Sunset over the tropical beach. Vertical crop.

I sat at the top of the stairs, looking into a perfect cerulean blue sky. Had I not been staring through the gaping hole in Par Impar’s roof, I’d call it a perfect day here on my Caribbean island. It wasn’t. The cries of those who had lost so much, the fear and worry from those who had taken shelter within my walls, and the fact that so many of them had nothing to return to weighed in the air like a heavy, humid miasma. Pain. Sorrow. Loss. These were not my domains, and yet, from a place where the roll of a dice, the flip of a card, or the spin of a wheel brought good fortune, they were now here.

I wiped away the tears falling down my cheeks. Inside I raged like the storm that had devastated my island and so many others. I was a deity. I wielded power. And yet, I had no way of twitching my nose or wiggling my fingers to make lives and bodies whole once more. I felt completely, utterly useless. I also needed to act.

“We’re running low on some supplies, well stocked on others, but no emergencies. With your permission, I’d like to take our extras on a boat over to Abaco Island. They need everything they can get,” Grace answered.

“Good, if we have extra nonperishable food, Audrey, can we add it to what Grace has? It may be a drop in the bucket, but hopefully a helpful one,” I suggested.

“Of course. I was going to mention that myself. We are fine with food and most of the perishables have been used up. We have refrigerator space for baby formula if necessary, and I’ve had a couple of the housekeepers round up things like extra sheets and feminine supplies.”

“Thank you.” I turned then to those who handled the grounds and animals. “Juliet, please make an assessment of our aquatic life. I’ll tend to my koi personally. You don’t need to worry about them. Javier, please have your teams assess what we need and what repairs need to be made. Samuel, the roof is structurally sound, but has been ripped back. We’ll need to start with tarps, and of course, not rent out the top floor of that wing. Please let me know what you need and I’ll start ordering supplies.”

I paused to consider my next words. “The guests who remained here will no doubt be leaving as soon as they’re able. The communication staff is already dismantling the radios, though I’m thankful that some of you are able to still lend your equipment. We have several boats leaving this afternoon. Par Impar will use the west wing to house those who need shelter and who have nothing to go back to. If any of your families need assistance, please get the information to Minerva. I’ve reserved the entire wing, but right now, I think just the three floors below the top one will be sufficient. If my villa is damaged I’ll be staying in my office. I have a couch and a bathroom there, and I can eat in the kitchens with everyone else.”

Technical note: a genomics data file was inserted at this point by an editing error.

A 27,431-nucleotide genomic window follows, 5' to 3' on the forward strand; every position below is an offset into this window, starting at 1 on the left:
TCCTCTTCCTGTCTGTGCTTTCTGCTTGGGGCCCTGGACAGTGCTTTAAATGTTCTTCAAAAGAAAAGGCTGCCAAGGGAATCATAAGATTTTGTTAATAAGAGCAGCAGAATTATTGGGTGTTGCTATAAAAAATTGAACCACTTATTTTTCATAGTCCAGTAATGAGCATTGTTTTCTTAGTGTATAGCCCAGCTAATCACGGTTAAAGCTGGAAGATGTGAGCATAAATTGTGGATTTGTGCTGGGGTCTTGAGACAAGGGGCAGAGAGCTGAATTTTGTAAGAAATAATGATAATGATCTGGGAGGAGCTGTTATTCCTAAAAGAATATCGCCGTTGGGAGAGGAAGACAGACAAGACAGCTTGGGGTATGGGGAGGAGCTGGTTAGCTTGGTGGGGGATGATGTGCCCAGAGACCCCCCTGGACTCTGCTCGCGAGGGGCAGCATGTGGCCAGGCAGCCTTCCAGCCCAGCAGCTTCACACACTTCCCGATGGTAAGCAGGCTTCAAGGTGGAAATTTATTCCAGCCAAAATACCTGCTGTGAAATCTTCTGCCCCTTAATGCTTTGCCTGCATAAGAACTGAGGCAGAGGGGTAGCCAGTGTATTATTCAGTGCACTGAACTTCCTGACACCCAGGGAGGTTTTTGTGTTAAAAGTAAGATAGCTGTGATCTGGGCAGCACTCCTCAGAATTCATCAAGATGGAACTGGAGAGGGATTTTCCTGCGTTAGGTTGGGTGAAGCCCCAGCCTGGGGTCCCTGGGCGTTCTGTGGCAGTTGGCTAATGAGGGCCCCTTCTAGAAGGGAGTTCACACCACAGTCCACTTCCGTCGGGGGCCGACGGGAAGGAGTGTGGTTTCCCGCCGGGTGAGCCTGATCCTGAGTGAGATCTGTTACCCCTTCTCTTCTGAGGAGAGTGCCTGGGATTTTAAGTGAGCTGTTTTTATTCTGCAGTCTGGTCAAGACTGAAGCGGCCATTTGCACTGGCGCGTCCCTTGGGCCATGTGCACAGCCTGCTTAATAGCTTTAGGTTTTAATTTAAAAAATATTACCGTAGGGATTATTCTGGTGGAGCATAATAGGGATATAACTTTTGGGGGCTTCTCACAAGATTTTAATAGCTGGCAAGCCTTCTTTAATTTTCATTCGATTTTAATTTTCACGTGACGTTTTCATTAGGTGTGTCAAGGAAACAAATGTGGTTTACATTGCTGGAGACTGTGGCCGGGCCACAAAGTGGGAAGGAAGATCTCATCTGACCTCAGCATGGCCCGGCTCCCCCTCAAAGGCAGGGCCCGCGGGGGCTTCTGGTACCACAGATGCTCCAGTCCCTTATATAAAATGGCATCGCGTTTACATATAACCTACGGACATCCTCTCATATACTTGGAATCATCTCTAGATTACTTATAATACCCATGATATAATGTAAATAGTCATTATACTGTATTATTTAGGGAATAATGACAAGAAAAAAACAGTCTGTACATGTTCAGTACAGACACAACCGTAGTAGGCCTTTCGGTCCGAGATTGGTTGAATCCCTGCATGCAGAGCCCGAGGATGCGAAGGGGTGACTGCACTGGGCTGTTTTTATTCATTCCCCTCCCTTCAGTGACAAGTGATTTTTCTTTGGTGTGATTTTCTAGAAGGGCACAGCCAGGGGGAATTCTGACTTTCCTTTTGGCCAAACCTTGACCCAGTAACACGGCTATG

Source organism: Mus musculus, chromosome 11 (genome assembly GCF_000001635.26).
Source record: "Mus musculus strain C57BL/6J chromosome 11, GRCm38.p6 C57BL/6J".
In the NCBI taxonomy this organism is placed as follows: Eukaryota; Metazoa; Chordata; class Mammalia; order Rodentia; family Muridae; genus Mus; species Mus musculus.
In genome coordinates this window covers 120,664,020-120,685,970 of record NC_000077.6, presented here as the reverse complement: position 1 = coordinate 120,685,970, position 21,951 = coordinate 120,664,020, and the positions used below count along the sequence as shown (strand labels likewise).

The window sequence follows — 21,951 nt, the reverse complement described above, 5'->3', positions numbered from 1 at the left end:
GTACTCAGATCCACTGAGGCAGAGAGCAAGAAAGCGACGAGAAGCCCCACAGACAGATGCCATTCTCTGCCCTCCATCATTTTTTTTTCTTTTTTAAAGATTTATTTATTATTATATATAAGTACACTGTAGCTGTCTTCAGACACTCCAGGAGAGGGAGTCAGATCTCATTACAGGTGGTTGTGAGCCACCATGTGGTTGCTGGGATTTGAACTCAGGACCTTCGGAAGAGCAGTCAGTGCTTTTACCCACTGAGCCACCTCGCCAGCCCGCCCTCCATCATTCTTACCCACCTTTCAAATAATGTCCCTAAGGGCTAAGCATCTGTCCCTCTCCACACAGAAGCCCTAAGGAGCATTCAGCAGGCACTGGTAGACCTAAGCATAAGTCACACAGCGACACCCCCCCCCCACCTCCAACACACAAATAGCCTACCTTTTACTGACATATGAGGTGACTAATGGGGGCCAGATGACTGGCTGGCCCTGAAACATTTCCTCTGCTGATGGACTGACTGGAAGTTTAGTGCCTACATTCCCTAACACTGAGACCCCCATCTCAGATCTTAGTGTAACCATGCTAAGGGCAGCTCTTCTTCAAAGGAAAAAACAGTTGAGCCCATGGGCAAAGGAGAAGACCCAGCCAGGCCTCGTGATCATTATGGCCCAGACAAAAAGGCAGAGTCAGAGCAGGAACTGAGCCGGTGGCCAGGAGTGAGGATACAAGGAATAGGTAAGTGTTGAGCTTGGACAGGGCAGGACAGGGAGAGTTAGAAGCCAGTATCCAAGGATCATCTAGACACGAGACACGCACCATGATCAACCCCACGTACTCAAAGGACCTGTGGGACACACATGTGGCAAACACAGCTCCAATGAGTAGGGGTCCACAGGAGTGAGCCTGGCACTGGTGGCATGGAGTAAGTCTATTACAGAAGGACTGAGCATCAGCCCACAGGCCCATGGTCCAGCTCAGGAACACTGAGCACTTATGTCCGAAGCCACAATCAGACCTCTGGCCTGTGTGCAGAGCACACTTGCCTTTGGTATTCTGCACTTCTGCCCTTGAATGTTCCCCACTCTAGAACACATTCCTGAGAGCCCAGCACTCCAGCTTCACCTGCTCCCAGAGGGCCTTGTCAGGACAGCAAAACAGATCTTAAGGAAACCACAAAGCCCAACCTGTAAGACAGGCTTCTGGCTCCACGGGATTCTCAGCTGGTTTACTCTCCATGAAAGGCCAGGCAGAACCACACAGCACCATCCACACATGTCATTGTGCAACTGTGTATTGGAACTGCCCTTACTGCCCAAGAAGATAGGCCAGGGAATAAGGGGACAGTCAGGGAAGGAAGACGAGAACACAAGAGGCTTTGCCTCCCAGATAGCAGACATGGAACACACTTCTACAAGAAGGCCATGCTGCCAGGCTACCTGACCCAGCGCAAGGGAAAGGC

Tears dotted my staff’s eyes, and I knew how much the storm had cost them. A few of them either had family members or supervised staff members who had family on Abaco, and couldn’t leave for various reasons and now couldn’t reach them.

“I also want everyone to know that they can come to me for anything. This will be difficult for all of us. We will get through it.” I stood and hugged my staff, accepting their thanks. I paused by Minerva. “I’ll be in my office for a bit, and then will be at my villa doing assessments. I’ll take a radio with me in case you need me for anything.”

“Thank you.” She remained withdrawn, as disturbed by the devastation as I was.

I hugged her. “I’m here for you, too. Remember that.” Then, before I could lose my composure among my employees, I hurried to my office.

I picked up a large tile that appeared to be some ancient game piece or game board and held it to my ear. Instead of the roar of the ocean, a deadly silence greeted me. They’d cut us off in our hour of need. We were alone.

I expected no less honestly. So, I stiffened my spine and changed my flat shoes for sturdy work boots. About twelve hours into the storm, I’d changed into jeans and a Par Impar t-shirt. I grabbed the pair of leather gloves Samuel had offered once the storm had eased, then hurried downstairs and outside.

As it had the first time I’d seen the devastation, the debris from palm fronds to thin wood from terraces and lattices boggled the mind. I stifled a gasp, already seeing Samuel’s staff out clearing walkways and making piles.

I picked my way toward my villa, already seeing the pavilion over my beloved koi pond had collapsed. I made it to the edge and lifted boards and the latticed roof that had fallen on the hard, clear PVC cover. The square ventilation holes had cracked beneath the weight, bits of leaves visible on the surface of the pond. And there, through the clear roof, six orange bodies swam, seemingly unaware that the world had been destroyed around them.

It took more work than anticipated to lift the cover, but I soon had the pond revealed. I sank to my knees next to it, then reached into the water to let the fish come nibble at my fingers. They were alive. My beautiful fish were alive. Somehow, in all of this devastation, they’d made it, and I broke down in huge, gut-wrenching sobs. So much destruction. So many deaths. And yet, fate decided to spare my fish. I had no words, just raw grief.

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